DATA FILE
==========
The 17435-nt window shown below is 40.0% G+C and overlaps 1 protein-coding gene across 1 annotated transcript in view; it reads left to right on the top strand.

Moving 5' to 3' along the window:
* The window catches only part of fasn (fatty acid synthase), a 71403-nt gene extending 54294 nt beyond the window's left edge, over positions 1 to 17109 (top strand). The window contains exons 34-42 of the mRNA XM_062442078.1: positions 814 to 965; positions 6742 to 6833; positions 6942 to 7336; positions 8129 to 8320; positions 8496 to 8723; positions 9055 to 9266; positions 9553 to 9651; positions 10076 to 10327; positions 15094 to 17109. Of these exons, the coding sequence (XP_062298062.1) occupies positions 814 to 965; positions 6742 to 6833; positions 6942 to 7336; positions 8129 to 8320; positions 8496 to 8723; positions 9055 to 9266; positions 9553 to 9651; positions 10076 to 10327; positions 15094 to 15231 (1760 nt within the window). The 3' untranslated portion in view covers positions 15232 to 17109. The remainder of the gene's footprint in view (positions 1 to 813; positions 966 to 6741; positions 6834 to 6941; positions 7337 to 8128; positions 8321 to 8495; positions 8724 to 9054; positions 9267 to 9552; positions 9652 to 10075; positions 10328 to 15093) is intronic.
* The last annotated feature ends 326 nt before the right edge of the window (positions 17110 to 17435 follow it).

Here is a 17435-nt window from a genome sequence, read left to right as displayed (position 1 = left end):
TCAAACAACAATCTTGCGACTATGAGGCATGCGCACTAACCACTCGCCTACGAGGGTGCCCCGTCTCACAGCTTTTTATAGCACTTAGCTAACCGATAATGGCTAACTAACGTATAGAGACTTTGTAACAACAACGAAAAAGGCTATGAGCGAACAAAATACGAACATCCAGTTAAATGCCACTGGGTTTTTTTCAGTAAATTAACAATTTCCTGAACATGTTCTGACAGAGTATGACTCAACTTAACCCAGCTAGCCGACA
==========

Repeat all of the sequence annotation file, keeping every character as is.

The 17435-nt window shown below is 40.0% G+C and overlaps 1 protein-coding gene across 1 annotated transcript in view; it reads left to right on the top strand.

Moving 5' to 3' along the window:
* The window catches only part of fasn (fatty acid synthase), a 71403-nt gene extending 54294 nt beyond the window's left edge, over positions 1 to 17109 (top strand). The window contains exons 34-42 of the mRNA XM_062442078.1: positions 814 to 965; positions 6742 to 6833; positions 6942 to 7336; positions 8129 to 8320; positions 8496 to 8723; positions 9055 to 9266; positions 9553 to 9651; positions 10076 to 10327; positions 15094 to 17109. Of these exons, the coding sequence (XP_062298062.1) occupies positions 814 to 965; positions 6742 to 6833; positions 6942 to 7336; positions 8129 to 8320; positions 8496 to 8723; positions 9055 to 9266; positions 9553 to 9651; positions 10076 to 10327; positions 15094 to 15231 (1760 nt within the window). The 3' untranslated portion in view covers positions 15232 to 17109. The remainder of the gene's footprint in view (positions 1 to 813; positions 966 to 6741; positions 6834 to 6941; positions 7337 to 8128; positions 8321 to 8495; positions 8724 to 9054; positions 9267 to 9552; positions 9652 to 10075; positions 10328 to 15093) is intronic.
* The last annotated feature ends 326 nt before the right edge of the window (positions 17110 to 17435 follow it).

Here is a 17435-nt window from a genome sequence, read left to right as displayed (position 1 = left end):
TCAAACAACAATCTTGCGACTATGAGGCATGCGCACTAACCACTCGCCTACGAGGGTGCCCCGTCTCACAGCTTTTTATAGCACTTAGCTAACCGATAATGGCTAACTAACGTATAGAGACTTTGTAACAACAACGAAAAAGGCTATGAGCGAACAAAATACGAACATCCAGTTAAATGCCACTGGGTTTTTTTCAGTAAATTAACAATTTCCTGAACATGTTCTGACAGAGTATGACTCAACTTAACCCAGCTAGCCGACA